Act II: Motion that inspires, haptics in entertainment
Traditionally, motion cueing for entertainment purposes has relied on rotary and linear motion. Both create a level of thrill ranging from freefall to the effects of disorientation, albeit in a safe manner. The feelings derived from these motion cues certainly provide riders with a way to connect with something and someplace they wouldn’t often, or ever, experience outside a park.
As mentioned above, inspiring patrons and boosting theme park attendance takes a constant push for reinvestment and innovation. If you attract 20 million visitors per year, how do you get more the next year? Theme park attendance rose from 2017 to 2018, according to reports that Dickson monitors. He expects a healthy economy and favorable earnings reports for some park operators to contribute to another uptick in attendance for 2019.
“High capacity is an important part of the product,” notes Dickson. “It’s always something [park operators] have to take a look at.”
That attendance number could increase by opening new themed lands and rides inside parks that cater to millennials, since they’re such a large demographic. But here’s another strategy: Ever higher levels of sophistication with motion, including the particularly intriguing element called haptics, hold a key for inspiring visitors and getting them to come back.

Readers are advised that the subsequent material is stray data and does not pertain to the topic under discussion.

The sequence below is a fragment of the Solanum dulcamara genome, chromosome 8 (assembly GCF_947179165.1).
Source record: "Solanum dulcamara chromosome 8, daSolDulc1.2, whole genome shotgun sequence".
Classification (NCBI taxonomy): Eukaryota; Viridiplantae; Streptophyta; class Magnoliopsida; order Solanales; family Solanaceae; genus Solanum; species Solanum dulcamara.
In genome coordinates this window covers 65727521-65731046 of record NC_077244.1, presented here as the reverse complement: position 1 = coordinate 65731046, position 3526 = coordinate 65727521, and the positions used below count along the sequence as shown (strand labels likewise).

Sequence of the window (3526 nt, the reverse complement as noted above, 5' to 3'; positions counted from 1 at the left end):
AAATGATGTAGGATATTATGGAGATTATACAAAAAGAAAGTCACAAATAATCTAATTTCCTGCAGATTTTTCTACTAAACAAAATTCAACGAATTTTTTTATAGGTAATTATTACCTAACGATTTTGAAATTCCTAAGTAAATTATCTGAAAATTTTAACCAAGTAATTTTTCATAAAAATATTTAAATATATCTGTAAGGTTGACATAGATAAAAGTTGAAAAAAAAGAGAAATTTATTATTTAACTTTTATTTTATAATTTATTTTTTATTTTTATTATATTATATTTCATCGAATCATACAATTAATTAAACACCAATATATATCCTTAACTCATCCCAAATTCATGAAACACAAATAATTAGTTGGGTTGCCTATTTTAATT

Haptics, which comes from the Greek word “haptikos,” means a sense of touch. If you tap an app on your mobile device, the vibration or sensation you feel is a kind of haptics. Savvy theme park operators will begin investing in haptics to open new opportunities. Here are a few examples that could become reality with high-performance motion controls. Imagine a ride where you enter the home of your favorite superhero. As the door opens, your hero greets you, smiles, says your name and shakes your hand and you feel the warmth, strength and pulse of the hand. Or you step into a themed land where you play the role of surgeon. You experience what it’s like to perform surgery, including what it feels and looks like to perform a medical procedure. An attraction like that just might inspire someone to become a medical professional.
About the author
Tobe Ehmann is the Simulation & Test business development manager for the Americas at Moog Inc. You can meet Tobe and Moog at IAAPA Expo 2019 in booth 2073 where you’ll see Moog motion bases for 4D theaters and dark rides. Learn how Moog solutions bring thrills to theme parks around the globe. Moog brings your concept to reality.